What this all means is enterprises must have network expectations and hosting expectations for the service chain to onboard the VNFs and then deploy the chain in a service.

What is service chaining?
Service chaining links together multiple virtual functions that previously ran on physical equipment.

Three VNF onboarding requirements

Networking within a service chain is only one of the onboarding issues enterprises must consider. NFV broadly requires three compatibilities in the VNFs themselves. First, VNF parameterization must be recorded in a VNF Descriptor for each VNF.

Second, a VNF Manager (VNFM) must be assigned to the task of managing the virtual function itself. This can be done using a generic VNFM if one is available, a VNF-specific VNFM or a hybrid of the two. Whichever mechanism enterprises choose, it is critical that they define the VNFM explicitly for connection during deployment.

Finally, enterprises must model the service chain itself so that NFV Management and Orchestration tools can deploy services based on the VNFs in the chain. The Topology and Orchestration Specification for Cloud Applications format from the Organization for the Advancement of Structured Information Standards is the preferred model.

These steps are again complicated by the fact that enterprises can deploy service chains within uCPE devices or in the cloud. Where device hosting is involved, it is possible -- and even likely -- that the formal NFV specifications won't apply. In this case, enterprises can use a device-specific mechanism for hosting orchestration and management functions.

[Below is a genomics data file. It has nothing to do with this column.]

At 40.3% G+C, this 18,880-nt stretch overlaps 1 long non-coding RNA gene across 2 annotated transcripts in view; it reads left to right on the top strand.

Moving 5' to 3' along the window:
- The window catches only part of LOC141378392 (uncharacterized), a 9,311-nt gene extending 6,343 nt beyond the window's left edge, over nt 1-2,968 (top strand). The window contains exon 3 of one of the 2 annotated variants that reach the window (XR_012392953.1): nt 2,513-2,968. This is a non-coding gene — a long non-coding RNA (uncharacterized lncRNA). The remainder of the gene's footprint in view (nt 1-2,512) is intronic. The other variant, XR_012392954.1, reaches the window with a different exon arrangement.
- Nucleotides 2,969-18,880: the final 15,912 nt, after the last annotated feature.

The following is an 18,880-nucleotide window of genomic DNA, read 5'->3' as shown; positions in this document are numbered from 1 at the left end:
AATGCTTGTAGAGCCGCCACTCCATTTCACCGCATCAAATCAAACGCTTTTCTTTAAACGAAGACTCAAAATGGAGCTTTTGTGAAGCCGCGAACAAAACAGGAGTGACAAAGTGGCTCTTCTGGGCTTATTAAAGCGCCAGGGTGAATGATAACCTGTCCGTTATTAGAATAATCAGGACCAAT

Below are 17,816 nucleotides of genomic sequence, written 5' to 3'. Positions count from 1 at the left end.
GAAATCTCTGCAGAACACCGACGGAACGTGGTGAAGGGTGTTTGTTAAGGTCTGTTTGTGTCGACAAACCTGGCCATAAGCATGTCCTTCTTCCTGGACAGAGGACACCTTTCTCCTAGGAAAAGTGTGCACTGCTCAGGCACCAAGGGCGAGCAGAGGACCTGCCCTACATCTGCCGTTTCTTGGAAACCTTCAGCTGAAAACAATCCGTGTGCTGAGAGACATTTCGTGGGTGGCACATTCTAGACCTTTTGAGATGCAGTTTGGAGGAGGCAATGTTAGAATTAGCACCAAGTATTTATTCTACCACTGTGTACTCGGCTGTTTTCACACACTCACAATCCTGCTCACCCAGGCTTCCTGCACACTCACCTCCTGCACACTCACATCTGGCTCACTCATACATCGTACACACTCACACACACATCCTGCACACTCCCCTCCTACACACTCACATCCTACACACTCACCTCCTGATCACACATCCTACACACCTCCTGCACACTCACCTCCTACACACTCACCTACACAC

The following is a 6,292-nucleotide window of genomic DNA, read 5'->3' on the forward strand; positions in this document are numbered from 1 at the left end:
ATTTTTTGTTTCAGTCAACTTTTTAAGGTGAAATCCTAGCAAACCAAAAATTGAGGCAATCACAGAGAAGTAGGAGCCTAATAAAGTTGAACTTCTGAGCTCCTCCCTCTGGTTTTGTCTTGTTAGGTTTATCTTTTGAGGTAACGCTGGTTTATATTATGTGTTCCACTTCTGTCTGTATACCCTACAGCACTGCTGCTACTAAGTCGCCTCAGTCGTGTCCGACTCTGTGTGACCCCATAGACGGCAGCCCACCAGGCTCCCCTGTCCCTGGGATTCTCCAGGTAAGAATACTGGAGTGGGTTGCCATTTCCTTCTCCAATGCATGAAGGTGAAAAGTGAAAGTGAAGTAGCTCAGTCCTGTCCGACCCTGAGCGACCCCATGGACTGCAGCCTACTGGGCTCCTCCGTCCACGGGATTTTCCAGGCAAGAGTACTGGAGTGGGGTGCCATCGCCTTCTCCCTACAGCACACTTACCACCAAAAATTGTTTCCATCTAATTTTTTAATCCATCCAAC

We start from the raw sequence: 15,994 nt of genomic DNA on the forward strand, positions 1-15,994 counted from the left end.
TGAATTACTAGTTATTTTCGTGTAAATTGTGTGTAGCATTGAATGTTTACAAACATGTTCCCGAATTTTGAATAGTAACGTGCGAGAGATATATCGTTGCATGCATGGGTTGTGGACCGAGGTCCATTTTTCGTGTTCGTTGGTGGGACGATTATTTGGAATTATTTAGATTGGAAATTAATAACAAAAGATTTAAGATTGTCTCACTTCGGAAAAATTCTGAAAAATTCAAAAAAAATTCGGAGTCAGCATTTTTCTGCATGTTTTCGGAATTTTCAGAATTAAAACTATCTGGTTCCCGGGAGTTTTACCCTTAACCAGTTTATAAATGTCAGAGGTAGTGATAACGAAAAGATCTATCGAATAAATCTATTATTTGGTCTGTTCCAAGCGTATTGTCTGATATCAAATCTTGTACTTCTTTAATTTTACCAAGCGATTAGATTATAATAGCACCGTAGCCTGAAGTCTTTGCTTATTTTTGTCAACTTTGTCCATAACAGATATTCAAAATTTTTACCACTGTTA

The onboarding approach has to match the target. If enterprises can deploy a given service chain in multiple places, they will need a separate service model and onboarding process for each option. That's also true if enterprises are employing cloud-native management and orchestration -- Kubernetes, for example -- rather than the procedures sanctioned by the European Telecommunications Standards Institute NFV Industry Specification Group (ETSI NFV ISG).

Does service chaining make sense?

Even if all of this is properly planned, service chaining for VNFs raises a fundamental question that users rarely consider. Is a service chain of multiple VNFs even a sound concept? Remember that when enterprises separately host and chain two or three VNFs, the result is always harder to manage, less reliable and more resource-intensive than if teams simply bind the same VNFs to a single VNF and deployed it as a unit.

Separately cloud-hosted and chained VNFs have more components to break than the same set of features built as a single VNF. Even if the separate VNFs are hosted within a uCPE device, it increases the management complexity because enterprises must manage all the VNFs separately.

Operators should ask just how often customers are likely to change the makeup of their chained services. Unless considerable dynamism is expected, they should consider packaging the most commonly used combinations of VNFs as separate super VNFs that can be deployed as a unit.

The final point to remember is that not all VNFs are designed to fit the ETSI NFV ISG recommendations. This is particularly true of VNFs, which are designed to be deployed within uCPE devices. Before you dig too deeply into service chaining and VNF onboarding, check with the VNF sources to determine what management and orchestration specifications they're designed to expect. VNF practices have to fit VNF realities.